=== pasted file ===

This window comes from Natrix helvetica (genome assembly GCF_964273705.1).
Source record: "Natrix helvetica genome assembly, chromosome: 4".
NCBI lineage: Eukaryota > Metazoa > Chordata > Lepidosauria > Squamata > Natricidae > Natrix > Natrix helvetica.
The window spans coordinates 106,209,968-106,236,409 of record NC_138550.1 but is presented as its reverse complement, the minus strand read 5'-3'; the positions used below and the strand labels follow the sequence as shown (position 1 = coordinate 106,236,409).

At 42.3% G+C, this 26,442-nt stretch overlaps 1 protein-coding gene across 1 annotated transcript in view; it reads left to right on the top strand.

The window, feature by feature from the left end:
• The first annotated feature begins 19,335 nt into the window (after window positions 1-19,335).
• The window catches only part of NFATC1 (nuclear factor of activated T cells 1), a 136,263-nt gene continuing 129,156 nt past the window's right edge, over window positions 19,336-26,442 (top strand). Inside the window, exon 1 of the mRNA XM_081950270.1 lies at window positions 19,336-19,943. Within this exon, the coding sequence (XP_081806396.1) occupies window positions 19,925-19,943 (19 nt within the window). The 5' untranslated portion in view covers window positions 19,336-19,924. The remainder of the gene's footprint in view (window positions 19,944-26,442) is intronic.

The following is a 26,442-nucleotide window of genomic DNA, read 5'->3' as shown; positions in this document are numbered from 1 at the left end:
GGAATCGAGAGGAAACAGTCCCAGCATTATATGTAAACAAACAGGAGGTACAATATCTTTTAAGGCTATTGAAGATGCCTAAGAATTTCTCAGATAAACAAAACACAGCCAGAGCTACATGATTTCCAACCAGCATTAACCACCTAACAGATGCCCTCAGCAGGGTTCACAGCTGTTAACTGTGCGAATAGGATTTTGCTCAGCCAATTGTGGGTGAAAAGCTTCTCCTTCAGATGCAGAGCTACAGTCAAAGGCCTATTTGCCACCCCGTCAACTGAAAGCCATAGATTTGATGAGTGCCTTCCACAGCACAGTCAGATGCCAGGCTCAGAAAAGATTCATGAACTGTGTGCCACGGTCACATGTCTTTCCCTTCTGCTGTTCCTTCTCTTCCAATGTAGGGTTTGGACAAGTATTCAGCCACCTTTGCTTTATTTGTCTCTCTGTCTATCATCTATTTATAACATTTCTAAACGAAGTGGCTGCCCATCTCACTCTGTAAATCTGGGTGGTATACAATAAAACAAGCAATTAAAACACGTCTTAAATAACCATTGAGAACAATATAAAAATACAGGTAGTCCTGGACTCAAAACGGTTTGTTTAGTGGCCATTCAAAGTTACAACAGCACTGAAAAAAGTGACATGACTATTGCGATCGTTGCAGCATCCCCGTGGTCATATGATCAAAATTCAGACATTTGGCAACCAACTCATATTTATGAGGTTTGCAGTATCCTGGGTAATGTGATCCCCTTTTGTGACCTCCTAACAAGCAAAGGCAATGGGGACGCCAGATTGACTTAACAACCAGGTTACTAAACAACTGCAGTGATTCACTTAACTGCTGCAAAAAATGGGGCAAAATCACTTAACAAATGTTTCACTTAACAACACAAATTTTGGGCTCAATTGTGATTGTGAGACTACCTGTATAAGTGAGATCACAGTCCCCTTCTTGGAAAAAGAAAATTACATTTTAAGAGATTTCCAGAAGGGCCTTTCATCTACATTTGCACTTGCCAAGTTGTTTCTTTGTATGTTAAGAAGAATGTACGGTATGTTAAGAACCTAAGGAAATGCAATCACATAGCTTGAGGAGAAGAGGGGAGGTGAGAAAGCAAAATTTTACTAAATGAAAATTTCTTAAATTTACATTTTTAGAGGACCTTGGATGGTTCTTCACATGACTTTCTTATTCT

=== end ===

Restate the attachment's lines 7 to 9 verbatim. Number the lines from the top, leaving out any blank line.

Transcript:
• The first annotated feature begins 19,335 nt into the window (after window positions 1-19,335).
• The window catches only part of NFATC1 (nuclear factor of activated T cells 1), a 136,263-nt gene continuing 129,156 nt past the window's right edge, over window positions 19,336-26,442 (top strand). Inside the window, exon 1 of the mRNA XM_081950270.1 lies at window positions 19,336-19,943. Within this exon, the coding sequence (XP_081806396.1) occupies window positions 19,925-19,943 (19 nt within the window). The 5' untranslated portion in view covers window positions 19,336-19,924. The remainder of the gene's footprint in view (window positions 19,944-26,442) is intronic.

The following is a 26,442-nucleotide window of genomic DNA, read 5'->3' as shown; positions in this document are numbered from 1 at the left end: